[Chronique d’Alain McKenna] Win the Stanley Cup, check out the Canadian Internet

The ultimate series that should lead a National Hockey League team to drink champagne from the Stanley Cup begins any day now. And while there will certainly be a winning team, there may be many more losers than usual. Because it is in the shadow of the Stanley Cup that these days the future of the Canadian Internet will be decided.

The Federal Court has just authorized Bell, Rogers and Quebecor to put in place the necessary mechanisms to prevent illegal broadcasting of NHL games online. Since this illegal distribution often occurs on sites hosted outside of Canada, the three service providers are authorized to make these sites inaccessible from Canada. The ruling allows them to force independent providers to block them as well.

Millions of dollars are at stake

This is not the first time such a practice has been allowed. In 2019, Bill and Rogers won the right to cut off access to the GoldTV online television service. The Internet address of this service is blocked immediately. It only took a few days for GoldTV to generate a new internet address to thwart this system.

To prevent this from happening again, a federal court will allow internet providers to “dynamically” block access to illegal broadcasts of NHL games. What this means is that a system will be put in place that must be adhered to by all ISPs in the country and will be constantly updated to provide all Internet addresses that may be illegally streamed for NHL hockey. All Canadian suppliers will have to comply.

It’s a first in Canada, but not the first in the world. Because “dynamic address blocking” is actually a business model for a British company called Friend MTS, which is already providing its services to English football broadcasting professionals in the UK and Ireland.

The three Canadian telecom giants paid millions of dollars to retain the exclusive right to broadcast these games. For every match day, you can find by searching on the Internet dozens of broadcasts of these same matches that can be accessed for free. Fighting piracy makes sense. It’s a big job.

To avoid slipping, the court indicated that her license would be suspended once she won the Stanley Cup later this month. Anyone wishing to repeat the experience must return to appear before a judge.

Ineffective escalation

The problem, because there is a problem, is that the millions of dollars that were spent to bring the case to court and then put in place the necessary mechanisms to implement these procedures may be wasted. For one simple reason: anyone who wants to access a website that is blocked by their service provider just has to sign up for a VPN service. VPNs (virtual private networks or virtual private network, in French) to hide the online activity of the internet users who use it.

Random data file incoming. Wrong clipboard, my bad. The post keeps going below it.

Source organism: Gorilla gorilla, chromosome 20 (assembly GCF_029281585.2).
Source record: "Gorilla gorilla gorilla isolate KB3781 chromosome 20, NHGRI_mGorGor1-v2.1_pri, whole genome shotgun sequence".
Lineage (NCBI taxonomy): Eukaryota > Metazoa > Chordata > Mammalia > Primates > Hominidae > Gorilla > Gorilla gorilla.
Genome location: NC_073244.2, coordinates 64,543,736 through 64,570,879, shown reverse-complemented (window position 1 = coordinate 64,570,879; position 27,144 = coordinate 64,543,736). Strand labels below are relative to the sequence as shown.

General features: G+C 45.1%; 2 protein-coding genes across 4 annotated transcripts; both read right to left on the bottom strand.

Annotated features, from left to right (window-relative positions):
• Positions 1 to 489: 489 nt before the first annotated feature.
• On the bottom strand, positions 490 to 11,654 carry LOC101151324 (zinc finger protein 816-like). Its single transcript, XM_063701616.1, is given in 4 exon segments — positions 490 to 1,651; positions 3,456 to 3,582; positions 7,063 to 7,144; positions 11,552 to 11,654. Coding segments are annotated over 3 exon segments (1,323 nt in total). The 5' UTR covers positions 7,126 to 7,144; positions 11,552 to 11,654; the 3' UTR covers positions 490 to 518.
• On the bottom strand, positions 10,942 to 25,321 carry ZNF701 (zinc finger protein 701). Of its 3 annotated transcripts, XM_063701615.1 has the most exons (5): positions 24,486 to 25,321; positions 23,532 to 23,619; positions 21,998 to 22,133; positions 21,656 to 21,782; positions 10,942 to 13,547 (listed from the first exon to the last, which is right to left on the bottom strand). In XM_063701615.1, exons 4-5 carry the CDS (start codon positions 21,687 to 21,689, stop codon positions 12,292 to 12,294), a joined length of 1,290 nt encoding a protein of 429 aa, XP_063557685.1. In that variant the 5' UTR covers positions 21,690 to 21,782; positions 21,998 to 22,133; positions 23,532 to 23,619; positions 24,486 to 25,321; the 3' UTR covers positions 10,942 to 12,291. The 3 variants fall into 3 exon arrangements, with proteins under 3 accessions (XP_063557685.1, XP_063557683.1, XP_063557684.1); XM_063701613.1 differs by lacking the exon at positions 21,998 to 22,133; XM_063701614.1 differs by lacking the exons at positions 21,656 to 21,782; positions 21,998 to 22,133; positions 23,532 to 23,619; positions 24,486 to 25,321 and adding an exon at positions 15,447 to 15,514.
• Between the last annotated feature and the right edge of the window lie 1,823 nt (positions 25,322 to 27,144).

VPNs were, only a few years ago, a tool known only to a few web hackers, but that is no longer the case. The equivalent of a VPN service can be found aboard the major web browsers like Firefox and Safari these days. Standalone VPNs often cost less than five dollars per month and mask a user’s online activity whether it’s on a mobile phone, PC, or even a digital TV receiver (Google Chromecast, Amazon Fire TV, etc.).

In fact, VPNs are so well known that a federal court has called for an independent review to analyze internet behavior during NHL Finals matches.

As the Canadian Clinic for Internet Policy and the Public Interest (CIPPIC), an organization that grew out of the University of Ottawa’s Department of Law that advocates for the public interest in Internet issues, she writes: If Rogers, Bell and other media firms that have had a request for this ruling by wishing to extend it beyond the series season 2022, independent scrutiny should prove that the side-blocking of legitimate content was minimal and that this ban actually helped increase the subscription rate of their services, rather than directing Internet users to illegal sources or to adopt VPN services. »

In China and Russia, VPNs give opposition citizens a way to bypass barriers and gain access to foreign websites and media. In Canada, VPN services will help determine whether the Internet can be controlled not by the state, but by three companies that actually control television broadcasting and most of the Internet’s infrastructure, wired or wireless.

Their concerns are clearly justified – piracy of commercial content is illegal, and it must be curbed. The method used is cause for concern. If it were to be introduced in the future every time a Canadian broadcaster wanted to protect their content, would we see a massive movement of Canadian internet users toward VPNs?

The Stanley Cup is said to be the hardest tournament to win in all professional sports. Let us hope that victory this spring does not lead to millions of losers.

Let’s see in the video

Leave a Reply

Your email address will not be published.